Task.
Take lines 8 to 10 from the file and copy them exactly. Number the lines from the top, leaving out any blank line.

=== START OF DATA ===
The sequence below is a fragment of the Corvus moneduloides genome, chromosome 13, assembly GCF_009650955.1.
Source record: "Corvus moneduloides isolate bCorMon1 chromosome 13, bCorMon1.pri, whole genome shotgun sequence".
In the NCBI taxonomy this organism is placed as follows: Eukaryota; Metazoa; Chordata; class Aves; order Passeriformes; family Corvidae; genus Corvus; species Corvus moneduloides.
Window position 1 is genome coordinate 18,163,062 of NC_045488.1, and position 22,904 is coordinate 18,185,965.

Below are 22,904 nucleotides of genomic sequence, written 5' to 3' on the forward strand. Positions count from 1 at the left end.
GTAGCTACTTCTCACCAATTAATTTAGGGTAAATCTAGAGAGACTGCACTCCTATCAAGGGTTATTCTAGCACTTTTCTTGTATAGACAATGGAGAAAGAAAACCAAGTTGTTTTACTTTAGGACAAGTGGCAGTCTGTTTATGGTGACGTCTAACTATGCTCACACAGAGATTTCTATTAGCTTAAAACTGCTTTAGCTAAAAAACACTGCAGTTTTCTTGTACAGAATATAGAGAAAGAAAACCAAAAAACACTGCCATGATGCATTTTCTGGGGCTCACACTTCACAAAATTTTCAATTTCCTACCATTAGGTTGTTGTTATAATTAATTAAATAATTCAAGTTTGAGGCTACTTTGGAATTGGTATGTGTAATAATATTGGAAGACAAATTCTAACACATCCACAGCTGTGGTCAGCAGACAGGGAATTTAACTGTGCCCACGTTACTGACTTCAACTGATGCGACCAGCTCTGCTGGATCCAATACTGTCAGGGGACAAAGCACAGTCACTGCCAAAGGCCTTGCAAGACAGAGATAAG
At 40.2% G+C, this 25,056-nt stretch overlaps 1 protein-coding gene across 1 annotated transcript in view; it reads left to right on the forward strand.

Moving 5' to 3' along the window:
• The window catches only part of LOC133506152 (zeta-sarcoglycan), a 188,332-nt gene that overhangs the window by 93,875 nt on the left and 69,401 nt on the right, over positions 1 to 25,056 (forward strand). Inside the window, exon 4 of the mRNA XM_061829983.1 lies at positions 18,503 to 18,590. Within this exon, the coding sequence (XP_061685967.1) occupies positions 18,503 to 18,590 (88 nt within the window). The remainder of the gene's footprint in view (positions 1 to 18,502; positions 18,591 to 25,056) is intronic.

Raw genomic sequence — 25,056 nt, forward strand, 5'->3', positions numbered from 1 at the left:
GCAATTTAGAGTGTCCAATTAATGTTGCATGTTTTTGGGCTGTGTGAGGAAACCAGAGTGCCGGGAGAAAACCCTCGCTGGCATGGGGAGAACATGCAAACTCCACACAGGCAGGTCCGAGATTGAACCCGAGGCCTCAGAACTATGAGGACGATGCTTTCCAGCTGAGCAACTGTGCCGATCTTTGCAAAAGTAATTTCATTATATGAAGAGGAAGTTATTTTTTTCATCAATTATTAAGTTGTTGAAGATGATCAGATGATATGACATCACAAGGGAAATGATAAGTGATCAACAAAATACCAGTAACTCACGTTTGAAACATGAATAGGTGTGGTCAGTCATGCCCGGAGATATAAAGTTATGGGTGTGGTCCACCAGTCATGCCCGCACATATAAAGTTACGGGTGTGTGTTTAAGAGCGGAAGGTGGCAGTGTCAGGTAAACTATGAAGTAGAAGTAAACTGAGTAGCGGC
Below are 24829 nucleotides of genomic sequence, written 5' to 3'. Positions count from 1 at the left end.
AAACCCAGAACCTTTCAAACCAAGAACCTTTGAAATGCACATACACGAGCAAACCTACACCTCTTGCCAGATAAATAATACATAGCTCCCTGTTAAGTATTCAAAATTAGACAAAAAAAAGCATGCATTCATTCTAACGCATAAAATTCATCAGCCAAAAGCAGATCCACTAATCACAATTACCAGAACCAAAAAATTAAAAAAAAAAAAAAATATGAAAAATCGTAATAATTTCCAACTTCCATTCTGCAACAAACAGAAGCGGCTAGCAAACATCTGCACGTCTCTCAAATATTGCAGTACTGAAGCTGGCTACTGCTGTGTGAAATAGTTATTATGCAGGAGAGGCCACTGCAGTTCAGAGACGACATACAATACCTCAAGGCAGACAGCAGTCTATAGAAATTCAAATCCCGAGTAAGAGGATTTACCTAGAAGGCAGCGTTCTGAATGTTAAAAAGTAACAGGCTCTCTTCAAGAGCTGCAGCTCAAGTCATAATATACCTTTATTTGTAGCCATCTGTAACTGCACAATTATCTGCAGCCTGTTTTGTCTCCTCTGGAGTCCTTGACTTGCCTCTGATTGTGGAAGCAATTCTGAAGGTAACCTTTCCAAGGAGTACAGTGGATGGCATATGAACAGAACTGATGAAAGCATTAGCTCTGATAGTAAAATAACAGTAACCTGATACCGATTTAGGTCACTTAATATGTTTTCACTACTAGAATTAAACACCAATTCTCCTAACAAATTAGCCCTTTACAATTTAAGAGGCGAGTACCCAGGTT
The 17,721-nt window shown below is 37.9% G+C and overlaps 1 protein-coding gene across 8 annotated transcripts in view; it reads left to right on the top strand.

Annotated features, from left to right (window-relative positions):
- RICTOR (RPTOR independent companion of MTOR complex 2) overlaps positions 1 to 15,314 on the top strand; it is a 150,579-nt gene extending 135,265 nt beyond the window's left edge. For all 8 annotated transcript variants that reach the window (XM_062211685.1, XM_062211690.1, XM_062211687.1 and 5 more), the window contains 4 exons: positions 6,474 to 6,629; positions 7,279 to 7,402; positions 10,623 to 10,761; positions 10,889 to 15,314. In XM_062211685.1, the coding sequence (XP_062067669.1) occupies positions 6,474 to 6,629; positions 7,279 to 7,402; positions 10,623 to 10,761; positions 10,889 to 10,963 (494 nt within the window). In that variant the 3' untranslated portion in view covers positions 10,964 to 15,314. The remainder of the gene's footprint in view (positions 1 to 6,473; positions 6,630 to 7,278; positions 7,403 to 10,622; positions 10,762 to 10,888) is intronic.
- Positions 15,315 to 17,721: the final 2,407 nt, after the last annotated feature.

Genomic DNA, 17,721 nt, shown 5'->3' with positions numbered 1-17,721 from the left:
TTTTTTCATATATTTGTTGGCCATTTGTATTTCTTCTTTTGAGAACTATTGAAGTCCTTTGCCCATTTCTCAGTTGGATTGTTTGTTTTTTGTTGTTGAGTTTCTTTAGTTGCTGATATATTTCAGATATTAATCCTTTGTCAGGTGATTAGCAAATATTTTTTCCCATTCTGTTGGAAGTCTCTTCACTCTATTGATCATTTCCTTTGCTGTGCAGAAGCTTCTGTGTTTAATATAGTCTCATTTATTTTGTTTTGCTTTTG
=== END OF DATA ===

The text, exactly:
Moving 5' to 3' along the window:
• The window catches only part of LOC133506152 (zeta-sarcoglycan), a 188,332-nt gene that overhangs the window by 93,875 nt on the left and 69,401 nt on the right, over positions 1 to 25,056 (forward strand). Inside the window, exon 4 of the mRNA XM_061829983.1 lies at positions 18,503 to 18,590. Within this exon, the coding sequence (XP_061685967.1) occupies positions 18,503 to 18,590 (88 nt within the window). The remainder of the gene's footprint in view (positions 1 to 18,502; positions 18,591 to 25,056) is intronic.

Raw genomic sequence — 25,056 nt, forward strand, 5'->3', positions numbered from 1 at the left: